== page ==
the act of revealing or disclosing; disclosure.
something revealed or disclosed, especially a striking disclosure, as of something not before realized.
God’s disclosure of Himself and His will to His creatures.
an instance of such communication or disclosure.
something thus communicated or disclosed.
something that contains such disclosure, as the Bible.
(initial capital letter). Also called Revelations, The Revelation of St. John the Divine. the last book in the New Testament; the Apocalypse.
the act or process of disclosing something previously secret or obscure, esp something true
a fact disclosed or revealed, esp in a dramatic or surprising way
God’s disclosure of his own nature and his purpose for mankind, esp through the words of human intermediaries
something in which such a divine disclosure is contained, such as the Bible
(popularly, often pl) Also called the Apocalypse, the Revelation of Saint John the Divine. the last book of the New Testament, containing visionary descriptions of heaven, of conflicts between good and evil, and of the end of the world
an uncovering, a bringing to light of that which had been previously wholly hidden or only obscurely seen. God has been pleased in various ways and at different times (Heb. 1:1) to make a supernatural revelation of himself and his purposes and plans, which, under the guidance of his Spirit, has been committed to writing. (See WORD OF GOD.) The Scriptures are not merely the “record” of revelation; they are the revelation itself in a written form, in order to the accurate presevation and propagation of the truth. Revelation and inspiration differ. Revelation is the supernatural communication of truth to the mind; inspiration (q.v.) secures to the teacher or writer infallibility in communicating that truth to others. It renders its subject the spokesman or prophet of God in such a sense that everything he asserts to be true, whether fact or doctrine or moral principle, is true, infallibly true.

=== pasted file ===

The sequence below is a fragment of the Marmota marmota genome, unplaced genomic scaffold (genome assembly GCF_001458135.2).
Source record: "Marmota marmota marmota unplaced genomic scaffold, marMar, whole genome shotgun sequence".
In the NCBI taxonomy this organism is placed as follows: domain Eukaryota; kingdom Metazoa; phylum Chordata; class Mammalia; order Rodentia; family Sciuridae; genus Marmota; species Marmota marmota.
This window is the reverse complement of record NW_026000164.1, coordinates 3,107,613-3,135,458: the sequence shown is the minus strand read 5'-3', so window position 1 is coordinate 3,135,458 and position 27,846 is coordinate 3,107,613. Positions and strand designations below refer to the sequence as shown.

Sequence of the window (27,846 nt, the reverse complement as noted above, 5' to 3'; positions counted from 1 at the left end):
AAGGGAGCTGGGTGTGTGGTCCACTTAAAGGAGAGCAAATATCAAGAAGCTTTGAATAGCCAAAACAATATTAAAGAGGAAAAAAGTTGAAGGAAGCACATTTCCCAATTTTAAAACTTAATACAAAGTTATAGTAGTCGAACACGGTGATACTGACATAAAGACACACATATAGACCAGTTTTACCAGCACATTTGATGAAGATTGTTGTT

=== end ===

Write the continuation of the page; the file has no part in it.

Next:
[rev-uh-ley-shuh-nist] /ˌrɛv əˈleɪ ʃə nɪst/ noun 1. a person who believes in divine revelation. revelationist /ˌrɛvəˈleɪʃənɪst/ noun 1. a person who believes that God has revealed certain truths to man
- Revelation of christ
the second advent of Christ. Three different Greek words are used by the apostles to express this, (1) apokalupsis (1 Cor. 1;7; 2 Thess. 1:7; 1 Pet. 1:7, 13); (2) parousia (Matt. 24:3, 27; 1 Thess. 2:19; James 5:7, 8); (3) epiphaneia (1 Tim. 6:14; 2 Tim. 1:10; 4:1-8; Titus 2:13). There existed among Christians […]
noun 1. a person who makes a revelation.
adjective 1. of, relating to, or having the characteristics of revelation. 2. showing or disclosing an emotion, belief, quality, or the like (usually followed by of): a poem revelatory of the author’s deep, personal sorrow.